The Viral Pedophile Attack

By Karla Fetrow

The Safety Net

We are a Nation of controls, regulated for our safety.  At the top of the manifest destiny for control features is the consideration for our children.  The propensity to put children first is the basic impulse of a loving parent.  Therefore, very few people raise objections to such safety features as seatbelt laws, preschool vaccinations, innocent exposure to second hand smoke.  These rules were designed to protect children from the poor value judgments of adults, and any objections can be guilt tripped out of existence.  What is disturbing however, is the growing trend to expand these controls to threaten and intimidate those who do not comply with the social order.  Confidentiality reports can no longer shield a counselor from reporting suspicion of abuse from a law enforcement agency.  Homes are disrupted more through poverty than violent episodes.  A new monster hangs over us; the threat of the Internet pedophile.

Internet predators are enough to make any parent shudder, and they should.  Although cultural differences have flexible laws as to the acceptable age for sexual maturity, loving parents don’t generally wish to see they children sexually exploited.  Responsible parents monitor their children’s activities, place parental controls on their computers and guide their children within their moral/ethical beliefs.  They are understandably upset if their children are electronically seduced through an Internet predator.  They are within their rights to take safeguards to prevent this and to pursue the offender.

A Question of Definitions

With the conception of the Internet and the free flow of information, there was no question as to the creation of laws that prosecuted predators of the innocent:  Federal laws have been enacted to protect children from people who lure or attempt to lure them into an offline meeting for the purpose of performing illegal sexual acts or coercing them to provide sexually explicit photos of themselves.

In April 2003, Congress passed a law that provides wiretapping authority for seven sexual offenses, including child pornography and the sexual exploitation of children. Part of a broader child-protection bill entitled the Protect Act of 2003, which also mandates the Amber Alert system for abducted children, this law expands federal law-enforcement agencies’ wiretapping authority to catch online predators before they strike.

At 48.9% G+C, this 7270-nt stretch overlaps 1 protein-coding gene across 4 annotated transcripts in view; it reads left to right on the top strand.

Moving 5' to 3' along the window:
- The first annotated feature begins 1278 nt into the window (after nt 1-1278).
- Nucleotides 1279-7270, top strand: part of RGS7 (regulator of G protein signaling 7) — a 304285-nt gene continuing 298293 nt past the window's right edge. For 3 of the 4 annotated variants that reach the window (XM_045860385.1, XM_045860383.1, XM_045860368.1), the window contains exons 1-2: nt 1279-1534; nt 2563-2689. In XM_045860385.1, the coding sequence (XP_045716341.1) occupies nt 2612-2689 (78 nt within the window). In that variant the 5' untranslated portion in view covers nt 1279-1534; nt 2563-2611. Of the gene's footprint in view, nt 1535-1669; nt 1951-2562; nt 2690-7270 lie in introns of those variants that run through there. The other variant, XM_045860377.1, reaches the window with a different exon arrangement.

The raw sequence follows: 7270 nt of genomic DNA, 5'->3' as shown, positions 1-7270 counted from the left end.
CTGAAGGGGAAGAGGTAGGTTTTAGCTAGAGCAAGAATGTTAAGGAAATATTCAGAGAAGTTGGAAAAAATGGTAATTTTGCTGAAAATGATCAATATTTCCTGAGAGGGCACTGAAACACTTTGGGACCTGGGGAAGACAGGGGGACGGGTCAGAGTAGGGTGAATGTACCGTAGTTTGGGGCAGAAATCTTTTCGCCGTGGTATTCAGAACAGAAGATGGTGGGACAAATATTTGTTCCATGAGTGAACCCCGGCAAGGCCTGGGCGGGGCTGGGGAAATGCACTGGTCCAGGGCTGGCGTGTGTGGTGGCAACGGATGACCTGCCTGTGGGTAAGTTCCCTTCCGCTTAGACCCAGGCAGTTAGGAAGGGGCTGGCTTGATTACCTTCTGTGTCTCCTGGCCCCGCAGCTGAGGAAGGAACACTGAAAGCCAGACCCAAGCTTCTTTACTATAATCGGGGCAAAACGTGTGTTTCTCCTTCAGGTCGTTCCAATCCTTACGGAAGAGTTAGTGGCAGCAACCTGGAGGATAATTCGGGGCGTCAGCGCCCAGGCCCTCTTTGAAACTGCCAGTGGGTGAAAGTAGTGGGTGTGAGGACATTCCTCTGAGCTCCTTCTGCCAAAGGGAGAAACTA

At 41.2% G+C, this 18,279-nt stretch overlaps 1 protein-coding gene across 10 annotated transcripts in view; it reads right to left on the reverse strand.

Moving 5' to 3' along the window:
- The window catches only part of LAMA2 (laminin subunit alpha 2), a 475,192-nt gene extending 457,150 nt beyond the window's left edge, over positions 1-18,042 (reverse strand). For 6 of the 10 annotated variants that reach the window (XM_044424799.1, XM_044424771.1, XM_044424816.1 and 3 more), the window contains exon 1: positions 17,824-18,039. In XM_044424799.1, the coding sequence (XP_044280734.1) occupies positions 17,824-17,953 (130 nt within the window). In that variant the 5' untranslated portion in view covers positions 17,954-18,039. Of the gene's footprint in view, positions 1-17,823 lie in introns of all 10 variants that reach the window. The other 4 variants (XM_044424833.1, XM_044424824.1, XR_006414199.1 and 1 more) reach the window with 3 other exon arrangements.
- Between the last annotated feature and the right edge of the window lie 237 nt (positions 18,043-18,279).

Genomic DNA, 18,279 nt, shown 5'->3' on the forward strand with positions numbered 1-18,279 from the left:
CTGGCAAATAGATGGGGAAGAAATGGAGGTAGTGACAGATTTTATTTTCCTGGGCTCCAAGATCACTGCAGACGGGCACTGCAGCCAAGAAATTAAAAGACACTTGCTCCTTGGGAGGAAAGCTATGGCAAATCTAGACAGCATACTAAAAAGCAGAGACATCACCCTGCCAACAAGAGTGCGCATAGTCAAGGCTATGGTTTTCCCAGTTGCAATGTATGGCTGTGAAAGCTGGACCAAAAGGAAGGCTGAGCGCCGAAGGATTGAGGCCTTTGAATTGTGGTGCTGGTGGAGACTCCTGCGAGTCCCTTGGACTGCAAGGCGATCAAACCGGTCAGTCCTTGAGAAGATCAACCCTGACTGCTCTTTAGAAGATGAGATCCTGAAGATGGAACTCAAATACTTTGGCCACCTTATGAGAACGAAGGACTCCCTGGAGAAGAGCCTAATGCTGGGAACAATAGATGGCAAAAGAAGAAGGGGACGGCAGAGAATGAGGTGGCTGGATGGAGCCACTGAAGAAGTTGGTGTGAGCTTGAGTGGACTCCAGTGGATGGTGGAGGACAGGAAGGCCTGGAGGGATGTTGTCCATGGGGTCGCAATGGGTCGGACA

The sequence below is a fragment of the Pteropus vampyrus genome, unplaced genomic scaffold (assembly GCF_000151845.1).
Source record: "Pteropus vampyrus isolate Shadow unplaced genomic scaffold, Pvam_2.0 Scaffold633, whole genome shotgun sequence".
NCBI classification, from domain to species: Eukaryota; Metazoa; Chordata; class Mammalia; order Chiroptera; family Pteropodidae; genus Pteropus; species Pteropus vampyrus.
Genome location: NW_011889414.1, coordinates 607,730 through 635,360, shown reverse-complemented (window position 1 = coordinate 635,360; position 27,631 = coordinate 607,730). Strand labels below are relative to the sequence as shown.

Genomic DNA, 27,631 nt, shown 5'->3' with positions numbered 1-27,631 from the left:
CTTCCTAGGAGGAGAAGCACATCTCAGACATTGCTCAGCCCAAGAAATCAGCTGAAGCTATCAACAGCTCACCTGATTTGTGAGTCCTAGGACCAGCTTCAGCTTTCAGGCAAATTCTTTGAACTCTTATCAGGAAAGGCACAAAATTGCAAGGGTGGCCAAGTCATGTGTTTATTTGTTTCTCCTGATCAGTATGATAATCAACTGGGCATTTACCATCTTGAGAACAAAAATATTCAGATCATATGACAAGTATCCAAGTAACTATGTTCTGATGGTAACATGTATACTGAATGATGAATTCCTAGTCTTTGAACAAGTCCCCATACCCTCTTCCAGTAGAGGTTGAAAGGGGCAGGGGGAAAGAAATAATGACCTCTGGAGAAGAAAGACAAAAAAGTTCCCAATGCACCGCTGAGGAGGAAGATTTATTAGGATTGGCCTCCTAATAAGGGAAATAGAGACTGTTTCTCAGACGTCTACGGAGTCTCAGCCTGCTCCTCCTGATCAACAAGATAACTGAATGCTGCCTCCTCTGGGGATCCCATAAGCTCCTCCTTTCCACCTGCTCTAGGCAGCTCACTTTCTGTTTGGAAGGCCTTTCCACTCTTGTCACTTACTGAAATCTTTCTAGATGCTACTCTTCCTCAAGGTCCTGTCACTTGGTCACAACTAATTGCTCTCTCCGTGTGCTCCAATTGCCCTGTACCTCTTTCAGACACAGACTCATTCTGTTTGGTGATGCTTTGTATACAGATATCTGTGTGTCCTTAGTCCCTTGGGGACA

Remaining in debate is what constitutes child pornography.  On April 16, 2002, the US Supreme Court over a congressional ban on virtual paedophilia.  It ruled the First Amendment protects pornography or other sexual images that only appear to depict real children engaged in sex. The judgment is a victory for both pornographers and legitimate artists such as filmmakers. They argued that a broad ban on simulated child sex could make it a crime to depict a sex scene like those in the recent movies Traffic or Lolita. The law was challenged by a trade association for pornographers.

According to “Cyber Rights & Cyber-Liberties, U.K,”, a non-profit civil liberties union, (the law) barred sexually explicit material that “appear(s) to be a minor” or that is advertised in a way that “conveys the impression” that a minor was involved in its creation. The law was Congress’ answer to then-emerging computer technology that allowed the computer alteration of innocent images of real children, or the creation from scratch of simulated children posed in sexual acts. The law was an expansion of existing bans on child pornography. Congress had justified the wider ban on grounds that while no real children were harmed in creating the material, real children could be harmed by feeding the prurient appetites of paedophiles or child molesters. The Free Speech Coalition, the pornographers’ trade group, said it opposes child pornography but that the law could snare legitimate, if unsavoury, films and photos produced by its members. The group did not challenge a section of the law that banned the use of identifiable children in computer-altered sexual images. The Clinton and Bush administrations defended the law in court.

Salem Would have been Proud